Top U.S. counterterrorism adviser John Brennan in Libya amid questions over security missteps

John Brennan, Assistant to the President for Homeland Security and Counterterrorism, in Washington, Sept. 7, 2011. AP

Senior White House counterterrorism adviser John Brennan was in Tripoli to meet Libyan officials Tuesday as the Obama administration continues trying to build a complete picture of the events which led up to a fatal attack on the U.S. Consulate in the eastern city of Benghazi.

The visit by President Obama's senior counterterrorism adviser was leaked by a Libyan source to the media, to the consternation of White House officials who told CBS News correspondent Bill Plante the leak created a considerable security risk.

Brennan was to meet Mohammed Mageref, president of the Libyan Congress, as well as officials from the Libyan army, intelligence agencies and the interior and foreign ministries, according to the Reuters news agency, citing the anonymous Libyan official.

The Obama administration -- and the State Department in particular -- has been accused by Republican lawmakers and some former U.S. officials who worked in Libya of ignoring warning signs and even rejecting pleas for increased security around American offices in the country ahead of the Sept. 11 attack in Benghazi, which left U.S. Ambassador Christopher Stevens and three others dead.

The House Oversight Committee will begin questioning three senior State Department staff on Capitol Hill Wednesday over claims that dozens of U.S. security personnel were removed from Libya in the six months leading up to the attack, in spite of alleged requests to increase personnel levels from American officials on the ground.

According to one of the key witnesses expected to testify before the committee this week, even Ambassador Stevens himself had repeatedly requested more security personnel, but was turned down.

Lt. Col. Andy Wood, the former head of a U.S. Special Forces "Site Security Team" in Libya, has told CBS News correspondent Sharyl Attkisson that he and many other senior staff at the U.S. Embassy in Tripoli, "felt we needed more, not less" security personnel in the country, but were told "to do with less. For what reasons, I don't know."

Wood and others have portrayed a State Department in Washington that was either unwilling to provide American officials in Libya with the security they required or ignorant of the pressing security concerns in a country where the central government is weak, and Islamic extremist militias have enjoyed virtual free reign in the power vacuum created by the toppling and killing of long-time dictator Muammar Qaddafi.

In an interview for CBS This Morning on Tuesday, Wood told CBS News there were clear signs of the threat posed by Islamic militants in Benghazi in the weeks and months before the attack on the U.S. consulate. He claims there was a rally or protest organized by al Qaeda supporters in June 2012 in the city, which is about 400 miles east of Tripoli.

"That was another indicator to watch, to be aware of, and to try and compensate for as well," claimed Wood.

The State Department has told CBS News that Wood was stationed in Tripoli and was not involved of the assessment of security in Benghazi ahead of the Sept. 11 visit.

While Ansar al-Sharia - an Islamic fundamentalist militia in Benghazi considered a likely suspect in the consulate attack - is believed to have links to al Qaeda's North African branch, there has been no clear evidence that al Qaeda as an organization has a presence in Benghazi or played any direct role in the attack.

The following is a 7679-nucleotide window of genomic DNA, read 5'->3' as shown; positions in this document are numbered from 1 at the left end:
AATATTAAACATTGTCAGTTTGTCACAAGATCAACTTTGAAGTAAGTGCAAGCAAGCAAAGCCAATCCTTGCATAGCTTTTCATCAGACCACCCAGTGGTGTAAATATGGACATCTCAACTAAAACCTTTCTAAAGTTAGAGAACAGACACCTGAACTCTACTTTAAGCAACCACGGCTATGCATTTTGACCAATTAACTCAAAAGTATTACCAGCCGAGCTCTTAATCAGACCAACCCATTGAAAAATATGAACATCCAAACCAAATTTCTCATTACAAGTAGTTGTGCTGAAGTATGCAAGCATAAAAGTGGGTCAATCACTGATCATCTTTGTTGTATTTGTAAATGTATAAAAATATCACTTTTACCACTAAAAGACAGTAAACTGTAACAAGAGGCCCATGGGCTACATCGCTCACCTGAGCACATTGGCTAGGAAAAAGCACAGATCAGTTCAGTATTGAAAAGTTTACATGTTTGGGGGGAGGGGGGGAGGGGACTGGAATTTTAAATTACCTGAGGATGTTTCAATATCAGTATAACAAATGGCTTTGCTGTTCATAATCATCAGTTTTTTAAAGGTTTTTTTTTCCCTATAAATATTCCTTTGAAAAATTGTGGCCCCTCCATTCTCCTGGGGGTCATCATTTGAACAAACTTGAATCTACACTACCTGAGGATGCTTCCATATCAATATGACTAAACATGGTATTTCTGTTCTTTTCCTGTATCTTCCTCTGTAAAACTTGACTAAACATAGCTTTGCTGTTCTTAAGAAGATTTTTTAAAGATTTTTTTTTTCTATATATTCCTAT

Several other militant groups have been mentioned as possible culprits, and CBS News senior correspondent John Miller says that discerning the specific identity of those responsible will be difficult due to the blurred lines between the myriad extremist groups operating in Libya, and the wider region.

"We want an organized picture: 'It was al Qaeda who ordered it, it was Ansar al-Sharia who carried it out, it was this group that assisted,'" Miller told CBS This Morning in late September. "The problem is, the lines have blurred between those groups and their members. Ansar al-Sharias are popping up in places like Benghazi, but also in Yemen, also in Tunisia, in all these countries. And they're not al Qaeda, but they are reading from the al Qaeda narrative and they are being influenced by people who are formerly influential extremists in al Qaeda."

Defense chief Leon Panetta has only gone so far as to say that "terrorists" were behind the attack, and it took him "a while" to even reach that conclusion.

Gen. Martin Dempsey, chairman of the Joint Chiefs of Staff, said that before the attack in Benghazi there was some intelligence about security threats in Libya, but it was not specific to the U.S. Consulate.

"There was a thread of intelligence reporting that groups in the environment in western -- correction -- eastern Libya were seeking to coalesce, but there wasn't anything specific and certainly not a specific threat to the consulate that I'm aware of," Dempsey said.

The State Department told CBS News' State Dept. correspondent Margaret Brennan that the withdrawal of security personnel prior to the Benghazi attack had, "no impact whatsoever on the total number of fully trained American security personnel in Libya overall or in Benghazi specifically." There was a Quick Reaction Force on standby in Tripoli to deploy if needed. That team did arrive in Benghazi on the night of the attack, but not until hours after the assault began.

There were five Diplomatic Security agents present at the compound in Benghazi on the night of the attack, the State Department says. Three of those agents were injured and survived, and it still isn't clear how or why they became separated from Stevens.

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